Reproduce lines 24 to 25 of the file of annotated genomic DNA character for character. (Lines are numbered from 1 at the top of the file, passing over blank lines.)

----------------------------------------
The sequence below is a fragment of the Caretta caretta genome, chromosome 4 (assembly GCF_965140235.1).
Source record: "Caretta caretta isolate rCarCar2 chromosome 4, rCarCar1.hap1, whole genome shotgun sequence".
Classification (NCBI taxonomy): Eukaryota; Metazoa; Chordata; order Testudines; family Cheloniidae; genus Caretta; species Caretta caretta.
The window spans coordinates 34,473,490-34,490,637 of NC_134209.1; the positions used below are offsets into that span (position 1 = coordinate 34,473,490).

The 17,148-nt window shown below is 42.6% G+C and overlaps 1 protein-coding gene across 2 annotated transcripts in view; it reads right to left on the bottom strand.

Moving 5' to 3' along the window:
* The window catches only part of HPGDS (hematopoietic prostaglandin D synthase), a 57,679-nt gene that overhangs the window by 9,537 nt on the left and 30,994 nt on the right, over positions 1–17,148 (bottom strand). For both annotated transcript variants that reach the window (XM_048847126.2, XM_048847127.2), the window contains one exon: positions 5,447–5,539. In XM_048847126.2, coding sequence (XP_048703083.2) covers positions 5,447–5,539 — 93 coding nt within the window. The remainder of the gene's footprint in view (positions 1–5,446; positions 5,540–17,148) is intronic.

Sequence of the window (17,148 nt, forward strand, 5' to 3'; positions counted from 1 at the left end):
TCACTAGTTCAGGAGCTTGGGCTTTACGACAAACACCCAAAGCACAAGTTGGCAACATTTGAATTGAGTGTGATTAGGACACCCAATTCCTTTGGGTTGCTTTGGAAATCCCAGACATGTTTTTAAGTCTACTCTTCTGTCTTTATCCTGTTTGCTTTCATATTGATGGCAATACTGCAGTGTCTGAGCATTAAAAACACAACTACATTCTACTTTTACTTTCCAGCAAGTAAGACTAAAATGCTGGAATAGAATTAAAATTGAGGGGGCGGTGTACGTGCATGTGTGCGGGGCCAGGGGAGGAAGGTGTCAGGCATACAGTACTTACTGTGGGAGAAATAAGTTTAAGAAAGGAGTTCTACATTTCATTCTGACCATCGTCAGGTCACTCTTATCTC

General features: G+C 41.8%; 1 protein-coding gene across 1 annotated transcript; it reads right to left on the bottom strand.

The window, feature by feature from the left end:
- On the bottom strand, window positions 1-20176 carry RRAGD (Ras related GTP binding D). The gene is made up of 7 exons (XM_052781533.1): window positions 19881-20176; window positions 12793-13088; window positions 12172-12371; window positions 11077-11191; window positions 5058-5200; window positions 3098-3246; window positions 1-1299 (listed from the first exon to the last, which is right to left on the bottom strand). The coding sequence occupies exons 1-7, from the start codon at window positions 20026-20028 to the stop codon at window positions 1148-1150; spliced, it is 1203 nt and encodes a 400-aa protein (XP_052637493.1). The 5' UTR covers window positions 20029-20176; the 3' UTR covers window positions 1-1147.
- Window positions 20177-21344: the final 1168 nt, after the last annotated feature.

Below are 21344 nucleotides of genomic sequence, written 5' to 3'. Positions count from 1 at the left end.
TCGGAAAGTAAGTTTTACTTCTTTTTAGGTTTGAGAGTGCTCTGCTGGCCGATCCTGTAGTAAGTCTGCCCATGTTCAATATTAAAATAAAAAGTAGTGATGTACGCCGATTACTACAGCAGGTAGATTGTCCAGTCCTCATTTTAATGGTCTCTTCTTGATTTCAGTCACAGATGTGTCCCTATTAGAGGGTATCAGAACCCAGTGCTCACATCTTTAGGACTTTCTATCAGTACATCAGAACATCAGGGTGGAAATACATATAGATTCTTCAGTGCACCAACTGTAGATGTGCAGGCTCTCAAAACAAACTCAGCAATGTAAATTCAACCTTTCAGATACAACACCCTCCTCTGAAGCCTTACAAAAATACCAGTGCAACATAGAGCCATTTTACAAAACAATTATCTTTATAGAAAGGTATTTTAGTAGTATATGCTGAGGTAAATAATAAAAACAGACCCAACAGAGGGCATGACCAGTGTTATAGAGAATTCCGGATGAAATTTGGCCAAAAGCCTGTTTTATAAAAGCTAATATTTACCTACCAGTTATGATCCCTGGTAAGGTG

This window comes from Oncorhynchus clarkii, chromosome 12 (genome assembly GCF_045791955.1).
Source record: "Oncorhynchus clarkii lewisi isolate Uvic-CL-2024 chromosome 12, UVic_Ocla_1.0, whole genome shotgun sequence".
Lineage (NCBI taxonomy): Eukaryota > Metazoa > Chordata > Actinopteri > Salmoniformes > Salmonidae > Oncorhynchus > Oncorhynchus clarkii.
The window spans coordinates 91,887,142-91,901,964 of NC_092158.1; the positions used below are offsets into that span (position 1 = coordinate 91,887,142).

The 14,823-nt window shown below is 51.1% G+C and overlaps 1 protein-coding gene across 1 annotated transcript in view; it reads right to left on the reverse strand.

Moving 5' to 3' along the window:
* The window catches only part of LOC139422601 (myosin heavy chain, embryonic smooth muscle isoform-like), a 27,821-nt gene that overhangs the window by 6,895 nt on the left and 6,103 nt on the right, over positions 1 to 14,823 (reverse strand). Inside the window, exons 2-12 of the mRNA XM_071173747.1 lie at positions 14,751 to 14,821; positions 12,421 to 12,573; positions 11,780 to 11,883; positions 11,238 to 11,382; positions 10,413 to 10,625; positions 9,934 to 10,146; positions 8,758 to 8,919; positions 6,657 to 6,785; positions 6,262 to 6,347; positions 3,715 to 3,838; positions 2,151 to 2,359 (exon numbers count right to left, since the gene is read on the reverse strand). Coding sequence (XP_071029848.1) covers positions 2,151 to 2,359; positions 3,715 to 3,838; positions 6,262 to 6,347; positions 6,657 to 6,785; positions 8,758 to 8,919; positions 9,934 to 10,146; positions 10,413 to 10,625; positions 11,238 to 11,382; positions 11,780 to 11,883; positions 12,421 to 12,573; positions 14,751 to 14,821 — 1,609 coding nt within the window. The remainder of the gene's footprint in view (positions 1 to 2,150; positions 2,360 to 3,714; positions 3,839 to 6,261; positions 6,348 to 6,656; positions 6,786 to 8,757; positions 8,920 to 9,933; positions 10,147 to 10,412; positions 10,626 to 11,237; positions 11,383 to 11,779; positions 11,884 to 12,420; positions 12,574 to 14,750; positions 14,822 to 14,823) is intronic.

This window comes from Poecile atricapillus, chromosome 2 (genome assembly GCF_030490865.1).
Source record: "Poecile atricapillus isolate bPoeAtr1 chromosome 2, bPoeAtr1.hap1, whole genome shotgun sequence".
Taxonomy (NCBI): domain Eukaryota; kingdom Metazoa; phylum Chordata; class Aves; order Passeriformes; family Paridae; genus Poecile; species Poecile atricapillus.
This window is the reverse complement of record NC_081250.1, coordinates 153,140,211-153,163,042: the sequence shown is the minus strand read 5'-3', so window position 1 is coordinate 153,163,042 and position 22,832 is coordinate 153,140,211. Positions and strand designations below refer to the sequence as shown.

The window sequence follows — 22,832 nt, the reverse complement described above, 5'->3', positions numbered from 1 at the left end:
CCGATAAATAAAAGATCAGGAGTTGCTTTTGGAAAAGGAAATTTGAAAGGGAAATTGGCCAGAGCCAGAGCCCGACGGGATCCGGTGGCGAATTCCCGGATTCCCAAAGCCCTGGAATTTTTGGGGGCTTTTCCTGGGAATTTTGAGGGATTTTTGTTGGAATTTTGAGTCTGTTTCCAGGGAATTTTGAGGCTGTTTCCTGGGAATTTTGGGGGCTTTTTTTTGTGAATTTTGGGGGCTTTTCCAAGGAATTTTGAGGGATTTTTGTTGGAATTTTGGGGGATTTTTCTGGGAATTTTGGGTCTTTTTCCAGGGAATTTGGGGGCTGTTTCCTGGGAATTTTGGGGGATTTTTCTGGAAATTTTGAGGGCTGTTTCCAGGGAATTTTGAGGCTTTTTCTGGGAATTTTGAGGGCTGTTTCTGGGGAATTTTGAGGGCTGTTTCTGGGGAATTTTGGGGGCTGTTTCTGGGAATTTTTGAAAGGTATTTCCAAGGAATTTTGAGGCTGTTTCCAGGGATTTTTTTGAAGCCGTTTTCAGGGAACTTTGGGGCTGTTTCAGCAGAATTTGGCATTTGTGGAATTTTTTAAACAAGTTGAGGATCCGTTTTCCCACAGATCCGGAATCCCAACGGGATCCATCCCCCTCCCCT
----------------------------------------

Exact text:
Source record: "Poecile atricapillus isolate bPoeAtr1 chromosome 2, bPoeAtr1.hap1, whole genome shotgun sequence".
Taxonomy (NCBI): domain Eukaryota; kingdom Metazoa; phylum Chordata; class Aves; order Passeriformes; family Paridae; genus Poecile; species Poecile atricapillus.